Christian activist: Leprosy on holy ground
There are so many things a person could say about India. Much of the current conversation surrounding the country revolves around the horrific abuse against women, or government corruption, or the incomprehensible poverty. It’s hot, and there are too many people with not enough houses. Yes, there are a number of unpleasant things we could say about India, all of which need be addressed; yet, the thing that clings to me, even weeks after my trip, is the hope flowing from the work of The Leprosy Mission.
God tells Moses in the Bible to take off his shoes because the land he is standing on is holy. Walking through The Leprosy Mission projects in India, I truly felt this call of God to take off my shoes, in reverence for the heaven that is so visibly weaved into those places. Elderly men affected by leprosy with so much divinity in their faces despite all the trials and heartache and rejection they have been through, the generosity of the women living in the leprosy colonies, love prevailing, and the restoration of people’s humanity were all so, so powerful.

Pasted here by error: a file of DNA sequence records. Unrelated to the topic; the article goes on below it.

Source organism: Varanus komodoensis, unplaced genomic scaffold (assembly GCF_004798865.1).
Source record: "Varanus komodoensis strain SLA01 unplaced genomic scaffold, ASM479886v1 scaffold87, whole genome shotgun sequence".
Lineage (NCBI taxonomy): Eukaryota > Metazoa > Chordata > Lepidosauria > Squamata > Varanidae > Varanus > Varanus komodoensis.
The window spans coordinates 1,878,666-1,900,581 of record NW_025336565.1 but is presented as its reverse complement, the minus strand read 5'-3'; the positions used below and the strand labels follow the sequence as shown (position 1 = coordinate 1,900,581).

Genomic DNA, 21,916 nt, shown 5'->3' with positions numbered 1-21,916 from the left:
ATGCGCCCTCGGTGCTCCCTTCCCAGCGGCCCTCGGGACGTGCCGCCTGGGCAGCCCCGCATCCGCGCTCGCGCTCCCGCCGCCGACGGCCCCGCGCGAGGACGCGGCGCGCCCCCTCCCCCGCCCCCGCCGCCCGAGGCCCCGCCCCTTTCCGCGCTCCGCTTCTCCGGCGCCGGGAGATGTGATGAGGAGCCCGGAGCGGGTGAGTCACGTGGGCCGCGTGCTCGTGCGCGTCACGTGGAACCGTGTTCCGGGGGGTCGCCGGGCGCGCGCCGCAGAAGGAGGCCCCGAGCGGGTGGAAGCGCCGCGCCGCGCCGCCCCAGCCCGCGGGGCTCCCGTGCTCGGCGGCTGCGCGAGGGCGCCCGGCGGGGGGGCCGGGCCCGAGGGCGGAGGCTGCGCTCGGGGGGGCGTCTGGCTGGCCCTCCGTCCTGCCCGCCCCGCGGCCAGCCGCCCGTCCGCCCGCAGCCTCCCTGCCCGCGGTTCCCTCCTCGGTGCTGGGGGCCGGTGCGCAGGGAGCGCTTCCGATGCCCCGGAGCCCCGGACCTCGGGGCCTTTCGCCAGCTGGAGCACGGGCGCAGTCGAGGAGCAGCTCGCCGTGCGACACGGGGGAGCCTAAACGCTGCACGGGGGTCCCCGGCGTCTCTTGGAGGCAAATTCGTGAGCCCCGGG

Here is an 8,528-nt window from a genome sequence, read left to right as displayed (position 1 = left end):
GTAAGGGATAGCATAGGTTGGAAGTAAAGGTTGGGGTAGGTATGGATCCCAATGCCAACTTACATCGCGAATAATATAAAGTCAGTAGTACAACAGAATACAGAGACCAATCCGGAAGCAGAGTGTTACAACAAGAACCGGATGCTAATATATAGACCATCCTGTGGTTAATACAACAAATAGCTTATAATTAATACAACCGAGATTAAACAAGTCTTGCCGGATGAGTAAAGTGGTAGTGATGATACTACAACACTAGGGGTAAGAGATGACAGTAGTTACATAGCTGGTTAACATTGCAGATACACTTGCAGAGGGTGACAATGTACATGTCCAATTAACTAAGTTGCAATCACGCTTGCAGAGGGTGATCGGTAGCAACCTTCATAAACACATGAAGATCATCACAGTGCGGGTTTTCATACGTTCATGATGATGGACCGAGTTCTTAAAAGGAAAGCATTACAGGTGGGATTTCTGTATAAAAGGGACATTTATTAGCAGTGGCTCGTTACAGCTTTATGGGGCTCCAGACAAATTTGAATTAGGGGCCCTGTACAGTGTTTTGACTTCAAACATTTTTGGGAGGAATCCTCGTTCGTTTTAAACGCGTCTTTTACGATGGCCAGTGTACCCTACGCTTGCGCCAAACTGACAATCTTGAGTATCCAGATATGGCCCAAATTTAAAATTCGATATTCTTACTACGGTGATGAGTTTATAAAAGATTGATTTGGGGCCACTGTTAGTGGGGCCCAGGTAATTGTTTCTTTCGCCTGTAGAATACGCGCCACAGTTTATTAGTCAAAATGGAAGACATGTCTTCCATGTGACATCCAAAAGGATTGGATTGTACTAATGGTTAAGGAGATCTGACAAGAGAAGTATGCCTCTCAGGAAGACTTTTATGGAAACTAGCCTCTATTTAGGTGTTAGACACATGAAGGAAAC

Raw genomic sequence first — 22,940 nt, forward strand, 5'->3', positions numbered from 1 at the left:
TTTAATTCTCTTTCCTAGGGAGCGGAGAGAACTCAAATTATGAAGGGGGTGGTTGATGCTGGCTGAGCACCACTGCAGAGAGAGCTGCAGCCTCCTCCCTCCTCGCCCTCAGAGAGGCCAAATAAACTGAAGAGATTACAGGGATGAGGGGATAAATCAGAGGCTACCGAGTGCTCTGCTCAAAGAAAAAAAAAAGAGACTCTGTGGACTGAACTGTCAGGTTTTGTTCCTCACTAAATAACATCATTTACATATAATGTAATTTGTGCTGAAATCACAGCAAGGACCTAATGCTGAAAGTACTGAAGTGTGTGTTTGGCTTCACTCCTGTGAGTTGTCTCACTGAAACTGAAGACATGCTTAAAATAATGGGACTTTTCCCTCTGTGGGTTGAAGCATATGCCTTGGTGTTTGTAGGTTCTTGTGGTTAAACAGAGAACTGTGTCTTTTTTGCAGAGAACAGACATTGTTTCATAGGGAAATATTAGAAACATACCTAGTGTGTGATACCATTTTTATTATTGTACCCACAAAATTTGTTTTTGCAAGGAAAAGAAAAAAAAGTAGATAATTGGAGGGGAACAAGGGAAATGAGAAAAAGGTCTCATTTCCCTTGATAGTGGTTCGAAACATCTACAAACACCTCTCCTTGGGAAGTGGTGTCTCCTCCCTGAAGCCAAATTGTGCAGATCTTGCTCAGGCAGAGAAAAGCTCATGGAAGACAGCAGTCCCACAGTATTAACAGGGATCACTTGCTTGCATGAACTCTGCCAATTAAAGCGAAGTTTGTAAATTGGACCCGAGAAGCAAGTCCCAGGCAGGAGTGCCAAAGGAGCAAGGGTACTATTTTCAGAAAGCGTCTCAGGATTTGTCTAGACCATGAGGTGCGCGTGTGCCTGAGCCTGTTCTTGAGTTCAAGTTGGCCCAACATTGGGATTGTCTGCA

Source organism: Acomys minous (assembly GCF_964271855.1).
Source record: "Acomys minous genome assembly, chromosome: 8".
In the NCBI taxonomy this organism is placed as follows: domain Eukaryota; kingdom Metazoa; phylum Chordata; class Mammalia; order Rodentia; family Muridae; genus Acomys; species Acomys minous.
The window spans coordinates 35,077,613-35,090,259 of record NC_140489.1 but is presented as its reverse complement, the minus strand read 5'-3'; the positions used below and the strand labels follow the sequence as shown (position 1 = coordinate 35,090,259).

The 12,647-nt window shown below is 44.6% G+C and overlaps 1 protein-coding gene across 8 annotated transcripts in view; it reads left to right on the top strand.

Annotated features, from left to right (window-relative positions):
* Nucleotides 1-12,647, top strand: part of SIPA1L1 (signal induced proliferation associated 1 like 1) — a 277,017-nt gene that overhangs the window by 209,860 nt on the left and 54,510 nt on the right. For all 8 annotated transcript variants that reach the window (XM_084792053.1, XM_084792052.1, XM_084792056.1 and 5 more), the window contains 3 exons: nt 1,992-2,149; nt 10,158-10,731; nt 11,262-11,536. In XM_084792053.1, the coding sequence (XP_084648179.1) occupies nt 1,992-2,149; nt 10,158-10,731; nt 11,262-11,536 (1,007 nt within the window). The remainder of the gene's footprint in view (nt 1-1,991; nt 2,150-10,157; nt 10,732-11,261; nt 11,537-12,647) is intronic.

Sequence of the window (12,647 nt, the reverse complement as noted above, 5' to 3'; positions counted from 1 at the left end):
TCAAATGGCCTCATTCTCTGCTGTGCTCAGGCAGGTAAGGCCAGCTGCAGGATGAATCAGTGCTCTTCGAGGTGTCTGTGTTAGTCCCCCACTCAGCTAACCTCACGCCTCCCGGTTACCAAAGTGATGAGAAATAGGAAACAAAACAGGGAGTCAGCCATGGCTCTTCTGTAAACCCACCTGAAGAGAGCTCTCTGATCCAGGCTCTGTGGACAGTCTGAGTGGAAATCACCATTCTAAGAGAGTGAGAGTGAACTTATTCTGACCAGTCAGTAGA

I met with God in India, and in the days after my return to the UK, I knew I had to respond to this meeting. God whispers again and again in the Bible about the importance of helping the poor and the vulnerable and the oppressed to declare that another world is possible, where the last shall be first, where the poor are exalted, and where it’s the foolish and the weak who change the world into the Kingdom of God. As I settled back into my life back home, I began to wonder: What if Jesus meant what he said?
This is an extract from the December 2013/January 2014 edition of Reform.